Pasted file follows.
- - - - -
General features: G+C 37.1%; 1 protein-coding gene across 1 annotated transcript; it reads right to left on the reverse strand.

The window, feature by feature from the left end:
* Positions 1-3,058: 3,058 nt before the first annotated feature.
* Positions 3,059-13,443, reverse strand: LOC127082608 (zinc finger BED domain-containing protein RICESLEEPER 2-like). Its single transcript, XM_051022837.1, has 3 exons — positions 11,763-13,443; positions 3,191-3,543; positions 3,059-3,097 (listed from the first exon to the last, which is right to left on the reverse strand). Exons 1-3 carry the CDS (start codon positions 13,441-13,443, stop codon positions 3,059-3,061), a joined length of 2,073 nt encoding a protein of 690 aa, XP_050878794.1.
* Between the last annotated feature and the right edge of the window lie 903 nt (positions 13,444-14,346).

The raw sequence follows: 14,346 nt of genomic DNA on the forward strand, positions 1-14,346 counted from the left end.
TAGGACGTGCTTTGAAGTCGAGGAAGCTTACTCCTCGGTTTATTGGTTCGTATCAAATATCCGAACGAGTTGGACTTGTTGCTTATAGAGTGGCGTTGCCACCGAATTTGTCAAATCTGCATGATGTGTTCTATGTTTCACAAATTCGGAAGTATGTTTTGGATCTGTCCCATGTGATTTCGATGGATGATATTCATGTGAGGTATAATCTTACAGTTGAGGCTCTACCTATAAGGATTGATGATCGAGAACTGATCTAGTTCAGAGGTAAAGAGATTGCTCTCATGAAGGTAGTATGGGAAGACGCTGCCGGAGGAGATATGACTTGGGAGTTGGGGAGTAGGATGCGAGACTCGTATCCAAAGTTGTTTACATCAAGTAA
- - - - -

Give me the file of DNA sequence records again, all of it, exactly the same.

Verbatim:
General features: G+C 37.1%; 1 protein-coding gene across 1 annotated transcript; it reads right to left on the reverse strand.

The window, feature by feature from the left end:
* Positions 1-3,058: 3,058 nt before the first annotated feature.
* Positions 3,059-13,443, reverse strand: LOC127082608 (zinc finger BED domain-containing protein RICESLEEPER 2-like). Its single transcript, XM_051022837.1, has 3 exons — positions 11,763-13,443; positions 3,191-3,543; positions 3,059-3,097 (listed from the first exon to the last, which is right to left on the reverse strand). Exons 1-3 carry the CDS (start codon positions 13,441-13,443, stop codon positions 3,059-3,061), a joined length of 2,073 nt encoding a protein of 690 aa, XP_050878794.1.
* Between the last annotated feature and the right edge of the window lie 903 nt (positions 13,444-14,346).

The raw sequence follows: 14,346 nt of genomic DNA on the forward strand, positions 1-14,346 counted from the left end.
TAGGACGTGCTTTGAAGTCGAGGAAGCTTACTCCTCGGTTTATTGGTTCGTATCAAATATCCGAACGAGTTGGACTTGTTGCTTATAGAGTGGCGTTGCCACCGAATTTGTCAAATCTGCATGATGTGTTCTATGTTTCACAAATTCGGAAGTATGTTTTGGATCTGTCCCATGTGATTTCGATGGATGATATTCATGTGAGGTATAATCTTACAGTTGAGGCTCTACCTATAAGGATTGATGATCGAGAACTGATCTAGTTCAGAGGTAAAGAGATTGCTCTCATGAAGGTAGTATGGGAAGACGCTGCCGGAGGAGATATGACTTGGGAGTTGGGGAGTAGGATGCGAGACTCGTATCCAAAGTTGTTTACATCAAGTAA